Youth symphony dares to do Mahler

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Youth symphony dares to do Mahler


GWACHEON, Gyeonggi province ― It was as if Gustav Mahler, the Austrian composer who died in 1911, was being held captive in the basement of Gwacheon Citizen’s Hall.
On a Friday night, the sounds of Mahler’s Symphony No. 2 in C minor “Resurrection,” wafted out from windows and rumbled the concrete foundation. The 60 or so members of the Gwacheon City Youth Symphony Orchestra were in full swing, practicing for their coming concert in July under the baton of Park Jin-wook, 38.
“Even though the orchestra is an amateur group whose members are mostly college students, I’m confident of success,” Mr. Park said. He explained that he decided to take on Mahler’s music because the young musicians would find it challenging: The piece requires both enormous orchestration and delicate chamber music, making it very difficult to perform.
“A few years ago, I was very impressed by a Mahler youth orchestra in Germany,” he said. “Even though it’s difficult, the most important thing is having the confidence to do it. This challenge satisfies our member’s musical desires as well as helps us gel as a team.”
Originally launched as a private orchestra Gwacheon City Youth Symphony Orchestra will celebrate its 10th anniversary this year. Five years later, the Gwacheon city government recognized the group and made it the city orchestra. The players are not paid a salary, bu are considered “semi-professional” in the sense that they are likely to go on to careers in music. When the orchestra began, its members were mostly elementary, middle school and high school students. But after the orchestra started auditioning its members and offering them scholarships, a great number of college and music-school students joined the group.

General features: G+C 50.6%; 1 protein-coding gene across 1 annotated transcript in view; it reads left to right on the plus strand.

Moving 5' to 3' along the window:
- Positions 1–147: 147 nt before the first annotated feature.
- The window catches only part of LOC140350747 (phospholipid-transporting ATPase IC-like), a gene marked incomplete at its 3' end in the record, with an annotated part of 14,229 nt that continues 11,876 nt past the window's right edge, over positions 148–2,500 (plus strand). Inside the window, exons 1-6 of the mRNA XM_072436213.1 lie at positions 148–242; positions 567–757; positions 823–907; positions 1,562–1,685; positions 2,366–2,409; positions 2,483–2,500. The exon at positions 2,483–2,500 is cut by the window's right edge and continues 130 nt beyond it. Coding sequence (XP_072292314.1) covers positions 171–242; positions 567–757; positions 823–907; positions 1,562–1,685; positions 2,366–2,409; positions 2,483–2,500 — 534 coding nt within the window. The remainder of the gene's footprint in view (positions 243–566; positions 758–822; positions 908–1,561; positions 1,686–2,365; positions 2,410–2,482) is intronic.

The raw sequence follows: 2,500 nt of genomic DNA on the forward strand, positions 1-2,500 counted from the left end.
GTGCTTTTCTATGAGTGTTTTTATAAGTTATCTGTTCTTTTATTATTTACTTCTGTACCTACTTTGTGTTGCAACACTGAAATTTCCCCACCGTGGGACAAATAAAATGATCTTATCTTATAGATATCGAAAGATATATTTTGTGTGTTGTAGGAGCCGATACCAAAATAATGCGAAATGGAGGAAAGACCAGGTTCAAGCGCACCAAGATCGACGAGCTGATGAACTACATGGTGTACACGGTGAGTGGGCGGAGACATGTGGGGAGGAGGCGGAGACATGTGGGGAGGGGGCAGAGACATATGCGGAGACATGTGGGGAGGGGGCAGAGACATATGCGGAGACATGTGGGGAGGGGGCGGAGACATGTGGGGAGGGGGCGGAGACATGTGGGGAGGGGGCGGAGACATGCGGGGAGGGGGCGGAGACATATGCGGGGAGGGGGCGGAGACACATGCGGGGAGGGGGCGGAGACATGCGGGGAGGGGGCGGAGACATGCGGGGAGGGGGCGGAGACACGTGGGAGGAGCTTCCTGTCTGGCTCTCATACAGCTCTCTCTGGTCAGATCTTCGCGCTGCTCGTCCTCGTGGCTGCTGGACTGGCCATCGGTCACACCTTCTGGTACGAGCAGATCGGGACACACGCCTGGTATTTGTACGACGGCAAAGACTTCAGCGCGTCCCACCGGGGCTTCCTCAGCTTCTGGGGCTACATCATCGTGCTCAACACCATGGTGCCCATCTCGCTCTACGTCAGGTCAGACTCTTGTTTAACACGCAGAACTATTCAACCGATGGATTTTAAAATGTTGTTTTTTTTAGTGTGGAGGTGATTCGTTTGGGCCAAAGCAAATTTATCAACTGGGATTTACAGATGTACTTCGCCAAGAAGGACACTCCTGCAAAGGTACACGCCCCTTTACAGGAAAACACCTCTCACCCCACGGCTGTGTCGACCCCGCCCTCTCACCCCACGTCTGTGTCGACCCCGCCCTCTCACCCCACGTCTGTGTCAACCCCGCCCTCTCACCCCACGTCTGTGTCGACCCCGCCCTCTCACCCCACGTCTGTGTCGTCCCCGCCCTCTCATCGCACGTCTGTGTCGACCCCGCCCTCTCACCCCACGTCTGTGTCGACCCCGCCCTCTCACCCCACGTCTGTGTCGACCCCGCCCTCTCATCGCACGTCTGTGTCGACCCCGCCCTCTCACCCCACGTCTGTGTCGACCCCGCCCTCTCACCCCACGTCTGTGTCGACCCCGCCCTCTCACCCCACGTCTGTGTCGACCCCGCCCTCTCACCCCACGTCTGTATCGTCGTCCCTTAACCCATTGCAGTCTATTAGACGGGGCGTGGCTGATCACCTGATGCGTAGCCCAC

Kim Hyeong-jun, 20, the first violinist, is the only one who is not going to a music college ― he’s a law student. He joined the orchestra when he was the sixth grade, and never missed a practice session, even when he was a junior in high school (typically, the busiest year for Korea’s highschool students).
There are four city youth symphony orchestras in Korea ― Seoul, Busan, Gwacheon and Ulsan. One in Seoul was established in 1984, Busan’s in 1994 and Ulsan’s in 2001. Only the orchestras in Seoul and Gwacheon have permanent conductors. Gwacheon City Youth Symphony Orchestra has an annual budget of about 500 million won ($520,000); it gives about 2 million won in scholarships to its 110 members, and holds 13 concerts a year. During the summer, its members also attend a camp training session.
“We hold auditions twice a year. The competition rate is two to one for string instruments and five to one for wind instruments,” Mr. Park said. To him, those ratios are far too low. “I’m distressed, because young students are not very interested in playing in orchestras. That’s probably because most classical music schools educate students to be soloists.”

by Lee Jang-jik

The Gwacheon City Youth Symphony Orchestra will play Mahler’s Symphony No. 2 in C minor “Resurrection,” and Mozart’s Violin Concerto No. 4 in D major K.218 at Seoul Arts Center on July 12. In the “Resurrection,” soprano Lee Hyeon-jeong, mezzo soprano Jang Hyeon-joo, the Gwacheon City Women’s Choir, the Gwacheon City Children’s Choir and Seoul Theological University Choir will join. For more information, call (02) 507-4009.
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